Tags: Fashion

Why Ashley Judd Could Be the Best Thing to Happen to Capitol Hill Style

If she runs for Senate, she might just free female politicians from the power suit.
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Politico recently reported that Ashley Judd, glamorous movie star, feminist essayist and eighth-generation Kentuckian, is considering a 2014 run for the Senate against Mitch McConnell. There’s been no formal announcement yet, but Judd is talking over the idea with Sen. Kirsten Gillibrand (D-NY) as well as Rep. John Yarmuth (D-KY).

With her impassioned, globally-minded beliefs in women’s rights and her experience as a Tennessee delegate to the Democratic National Convention earlier this year, Judd has the potential to be a charismatic leader. But what kind of style would she bring to Capitol Hill? It might seem a silly concern at first, but what she wears could actually lead to a more expansive definition of female power.

As it stands now, the look of female political strength is very limited. The first lady, as a symbolic and non-elected official, can get away with more sartorial fun, but nearly every other female presence in Washington has been locked into a fuddy-duddy style since the 1990s: Helmet hair, stodgy power suits in pant or skirt version, maybe some grandmotherly pearls. It’s a look based on men’s attire that all but strips away their sexuality by downplaying the feminine form – as if womanly attributes might interfere with leadership, or run counter to the very notion.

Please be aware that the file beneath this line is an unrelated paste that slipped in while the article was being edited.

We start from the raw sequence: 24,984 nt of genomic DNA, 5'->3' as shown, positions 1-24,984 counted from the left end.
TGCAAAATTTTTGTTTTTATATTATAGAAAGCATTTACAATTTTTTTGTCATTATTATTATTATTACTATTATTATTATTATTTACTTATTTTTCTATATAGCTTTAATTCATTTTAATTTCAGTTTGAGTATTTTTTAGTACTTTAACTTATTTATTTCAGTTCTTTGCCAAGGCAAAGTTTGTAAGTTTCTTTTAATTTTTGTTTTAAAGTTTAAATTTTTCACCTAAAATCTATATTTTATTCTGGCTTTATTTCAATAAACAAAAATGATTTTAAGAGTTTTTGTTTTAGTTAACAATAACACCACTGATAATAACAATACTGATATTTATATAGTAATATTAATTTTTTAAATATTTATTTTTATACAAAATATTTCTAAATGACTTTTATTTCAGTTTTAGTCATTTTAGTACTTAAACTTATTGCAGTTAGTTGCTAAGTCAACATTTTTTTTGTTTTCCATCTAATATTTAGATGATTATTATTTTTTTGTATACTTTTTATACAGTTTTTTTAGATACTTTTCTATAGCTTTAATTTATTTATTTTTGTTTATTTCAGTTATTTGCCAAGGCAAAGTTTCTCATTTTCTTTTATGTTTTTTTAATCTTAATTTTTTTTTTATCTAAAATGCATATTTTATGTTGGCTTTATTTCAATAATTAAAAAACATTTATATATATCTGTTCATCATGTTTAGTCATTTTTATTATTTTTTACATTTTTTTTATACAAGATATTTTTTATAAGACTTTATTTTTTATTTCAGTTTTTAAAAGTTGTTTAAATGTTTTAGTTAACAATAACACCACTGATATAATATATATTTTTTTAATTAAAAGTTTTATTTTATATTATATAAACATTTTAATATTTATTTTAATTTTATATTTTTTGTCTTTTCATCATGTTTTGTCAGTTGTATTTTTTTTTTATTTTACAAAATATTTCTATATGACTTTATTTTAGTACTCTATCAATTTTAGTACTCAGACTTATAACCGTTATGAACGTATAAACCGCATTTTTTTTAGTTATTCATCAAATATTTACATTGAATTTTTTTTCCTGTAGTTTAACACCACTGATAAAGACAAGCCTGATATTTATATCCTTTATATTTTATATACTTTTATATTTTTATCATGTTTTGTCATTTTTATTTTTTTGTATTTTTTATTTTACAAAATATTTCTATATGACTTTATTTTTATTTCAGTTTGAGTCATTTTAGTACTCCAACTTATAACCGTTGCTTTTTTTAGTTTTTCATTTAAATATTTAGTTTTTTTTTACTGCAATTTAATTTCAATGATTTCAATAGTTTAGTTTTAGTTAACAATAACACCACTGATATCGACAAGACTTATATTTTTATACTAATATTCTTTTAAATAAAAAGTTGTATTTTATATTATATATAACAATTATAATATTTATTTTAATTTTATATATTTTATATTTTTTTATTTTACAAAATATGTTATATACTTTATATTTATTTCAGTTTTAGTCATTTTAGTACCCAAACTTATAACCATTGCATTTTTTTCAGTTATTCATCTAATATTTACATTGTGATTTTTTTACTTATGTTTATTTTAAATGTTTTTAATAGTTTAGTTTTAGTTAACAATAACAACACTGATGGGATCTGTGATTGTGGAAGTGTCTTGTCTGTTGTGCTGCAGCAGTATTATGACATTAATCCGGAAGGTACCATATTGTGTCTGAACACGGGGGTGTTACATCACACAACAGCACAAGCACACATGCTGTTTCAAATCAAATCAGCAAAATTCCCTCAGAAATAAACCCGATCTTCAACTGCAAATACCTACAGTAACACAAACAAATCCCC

Why did Washington women have to cross the aisle, so to speak, to define their own authoritative style? By and large, powerful women still make people uncomfortable, so female politicians have sought validity by looking more like the traditional idea of a man than the traditional idea of a woman. But maybe Judd could bring some fresh moves into the lockstep.

Over the years, Judd’s style has ranged from red-carpet glitz to updated Southern belle. She’s favored face-framing curls and bodice-hugging dresses. No one is suggesting she wear a plunging neckline for her first Senate committee hearing, but what if she did wear a dress that was “soft” instead of “powerful” like the one she's wearing to the right?

What if traditionally feminine clothes signaled not a woman who could be steamrolled over but a woman who’s in charge? A stunningly tailored suit is never a bad move (and here’s one we recommend for Judd) but capable women should be commanding in anything they wear – floral pattern or pin stripes.
 

Margaret Wappler is a frequent contributor to DAME, and the former deputy editor. She's also been published in Rolling Stone, JANE, Nylon, Village Voice, and the Los Angeles Times, where she worked as a staff writer covering arts and culture for seven years. Follow her on Twitter @MargaretWappler.
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